Prime Minister Scott Morrison and Deputy Prime Minister Michael McCormack during Question Time in the House of Representatives. Picture: AAP/Mick Tsikas
Prime Minister Scott Morrison and Deputy Prime Minister Michael McCormack during Question Time in the House of Representatives. Picture: AAP/Mick Tsikas

New Canberra spill chaos looms

THERE could be another leadership change coming for the Federal Government - this time at the top of the junior Coalition party.

The Nationals could face their own spill turmoil barely two months after the liberals axed Malcolm Turnbull and replaced him with Scott Morrison.

Now Nationals MPs are reportedly counting numbers to potentially replace leader and Deputy Prime Minister Michael McCormack, who is accused of being weak towards the Liberals and failing to connect with voters.

Former leader Barnaby Joyce claims he isn't trying to take over as Nationals leader again - but on Wednesday said he was ready to do the job if his colleagues ask.

Last night, Queensland-based members were counting numbers and were of the opinion they had enough support to challenge Mr McCormack or ask him to step down, the Sydney Morning Herald reports.

The spill could happen next week.

Mr McCormack told The Daily Telegraph he was providing strong leadership as he tried to ward off the challenge.

"Regional Australians want secure and stable leadership which listens to their specific needs, understands their unique differences and delivers for them - that's what The Nationals stand for and that's what my leadership is providing."

Earlier on Wednesday, senior Nationals threw their weight behind Mr McCormack after some other Nationals described the deputy prime minister as "ineffective" and criticised him for failing to stand up to the Liberal Party.

"I have not made one call to one colleague asking for a vote," Mr Joyce told Sky News.

"There's been no secret meetings in my room, there's no WhatsApp group, there's no dinner conversations going away to a restaurant."

But he confirmed he had ambitions to be leader again.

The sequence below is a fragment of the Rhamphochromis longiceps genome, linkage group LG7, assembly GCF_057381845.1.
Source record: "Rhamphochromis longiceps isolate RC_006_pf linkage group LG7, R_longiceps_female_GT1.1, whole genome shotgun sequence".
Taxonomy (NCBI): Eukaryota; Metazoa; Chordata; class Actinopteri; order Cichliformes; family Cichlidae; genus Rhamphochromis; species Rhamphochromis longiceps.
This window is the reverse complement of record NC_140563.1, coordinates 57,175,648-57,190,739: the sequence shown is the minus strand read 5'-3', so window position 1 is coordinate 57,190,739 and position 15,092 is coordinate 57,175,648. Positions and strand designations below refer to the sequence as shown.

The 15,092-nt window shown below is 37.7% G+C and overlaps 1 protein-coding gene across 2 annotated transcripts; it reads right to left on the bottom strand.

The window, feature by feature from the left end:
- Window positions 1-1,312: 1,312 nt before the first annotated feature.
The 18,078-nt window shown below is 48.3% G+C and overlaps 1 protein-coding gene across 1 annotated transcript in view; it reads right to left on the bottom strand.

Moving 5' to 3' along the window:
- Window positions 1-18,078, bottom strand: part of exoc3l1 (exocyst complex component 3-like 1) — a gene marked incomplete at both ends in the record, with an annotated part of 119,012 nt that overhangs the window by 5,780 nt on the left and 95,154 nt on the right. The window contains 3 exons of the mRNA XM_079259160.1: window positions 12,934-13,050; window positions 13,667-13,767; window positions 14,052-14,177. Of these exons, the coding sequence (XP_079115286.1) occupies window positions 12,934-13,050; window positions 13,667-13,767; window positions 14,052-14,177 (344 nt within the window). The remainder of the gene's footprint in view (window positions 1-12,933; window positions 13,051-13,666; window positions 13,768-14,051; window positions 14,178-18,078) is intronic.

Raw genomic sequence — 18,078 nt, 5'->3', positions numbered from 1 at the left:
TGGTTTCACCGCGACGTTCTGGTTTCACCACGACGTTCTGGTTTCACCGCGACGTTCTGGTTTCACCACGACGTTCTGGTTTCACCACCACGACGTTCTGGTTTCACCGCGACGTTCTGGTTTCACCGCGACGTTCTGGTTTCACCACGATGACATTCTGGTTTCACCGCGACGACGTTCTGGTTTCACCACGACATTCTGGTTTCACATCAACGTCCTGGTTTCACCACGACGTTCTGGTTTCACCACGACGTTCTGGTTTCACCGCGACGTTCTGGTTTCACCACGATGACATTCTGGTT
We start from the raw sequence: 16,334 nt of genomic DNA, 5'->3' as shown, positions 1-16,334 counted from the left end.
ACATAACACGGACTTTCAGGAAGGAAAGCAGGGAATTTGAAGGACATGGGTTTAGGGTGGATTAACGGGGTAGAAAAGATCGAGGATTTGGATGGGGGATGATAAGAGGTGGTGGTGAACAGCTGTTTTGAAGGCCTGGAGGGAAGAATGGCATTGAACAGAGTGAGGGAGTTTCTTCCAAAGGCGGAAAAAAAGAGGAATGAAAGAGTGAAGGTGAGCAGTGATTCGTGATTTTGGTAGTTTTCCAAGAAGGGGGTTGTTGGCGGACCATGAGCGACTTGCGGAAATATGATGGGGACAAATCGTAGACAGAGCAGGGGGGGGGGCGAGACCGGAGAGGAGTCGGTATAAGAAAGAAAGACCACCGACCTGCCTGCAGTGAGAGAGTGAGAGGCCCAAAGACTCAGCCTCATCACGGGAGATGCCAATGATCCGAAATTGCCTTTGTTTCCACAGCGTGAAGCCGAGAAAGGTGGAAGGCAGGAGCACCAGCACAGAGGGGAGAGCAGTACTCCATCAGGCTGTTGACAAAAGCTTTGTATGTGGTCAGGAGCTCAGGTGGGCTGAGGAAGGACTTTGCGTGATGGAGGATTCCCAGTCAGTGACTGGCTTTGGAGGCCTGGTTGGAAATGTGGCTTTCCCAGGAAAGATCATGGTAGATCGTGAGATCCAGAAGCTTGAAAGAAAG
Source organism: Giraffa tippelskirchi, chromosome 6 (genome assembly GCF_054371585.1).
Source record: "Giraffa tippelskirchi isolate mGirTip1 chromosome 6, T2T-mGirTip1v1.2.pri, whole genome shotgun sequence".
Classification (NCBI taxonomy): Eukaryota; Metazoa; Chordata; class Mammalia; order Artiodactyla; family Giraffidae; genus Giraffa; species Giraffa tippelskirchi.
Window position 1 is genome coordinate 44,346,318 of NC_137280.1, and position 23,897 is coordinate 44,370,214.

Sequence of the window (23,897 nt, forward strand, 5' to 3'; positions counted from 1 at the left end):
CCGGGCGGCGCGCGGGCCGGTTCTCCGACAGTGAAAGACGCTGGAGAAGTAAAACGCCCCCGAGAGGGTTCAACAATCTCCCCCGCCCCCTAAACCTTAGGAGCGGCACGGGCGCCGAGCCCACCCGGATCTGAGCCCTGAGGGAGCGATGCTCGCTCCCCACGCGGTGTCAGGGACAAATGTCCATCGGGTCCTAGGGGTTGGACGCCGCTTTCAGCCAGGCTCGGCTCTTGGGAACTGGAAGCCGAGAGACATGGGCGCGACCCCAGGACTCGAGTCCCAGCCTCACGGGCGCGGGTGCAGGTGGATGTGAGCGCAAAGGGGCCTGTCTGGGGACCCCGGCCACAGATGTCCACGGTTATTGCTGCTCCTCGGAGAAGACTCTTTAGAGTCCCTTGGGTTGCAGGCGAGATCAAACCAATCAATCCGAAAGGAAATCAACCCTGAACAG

Barnaby Joyce in Parliament House in Canberra. Picture Gary Ramage
Barnaby Joyce in Parliament House in Canberra. Picture Gary Ramage

"It is faux modesty to say if you're offered a job, you'd turn it down. That is garbage," Mr Joyce said.

"If it was offered to me I'd take it, but I'm not touting for it, I'm not collecting the numbers." Earlier, Nationals frontbencher Darren Chester backed Mr McCormack to stay in the job.

"He's obviously a personal friend of mine and I back him 100 per cent and I think he has strong support across our party room," Mr Chester told Sky News.

Fellow Nationals frontbencher Matt Canavan also talked down the prospects of a leadership insurrection.

"I haven't had conversations with any of my colleagues around these issues, because my colleagues support Michael McCormack," Senator Canavan told reporters in Canberra.

 

Deputy PM Michael McCormack during Question Time in the House of Representatives Chamber, Parliament House in Canberra. Picture Kym Smith
Deputy PM Michael McCormack during Question Time in the House of Representatives Chamber, Parliament House in Canberra. Picture Kym Smith

 

"We can't go through a sitting week without some speculation on leadership. It's the National Party's turn this week, we'll ride through it." Mr Chester, the minister for defence personnel, described Parliament House as a "nest of rumours and innuendo".

"This is speculation, it's paper talk, it's unnamed sources," he said. "It's rubbish and Michael McCormack has the support of the party room."

Mr McCormack also hit out at his internal critics.

"These inside Canberra games you are playing, they will come back to bite you, don't worry about that," he told Parliament on Tuesday.

"Look in the mirror and ask if that is really serving the people of Australia."


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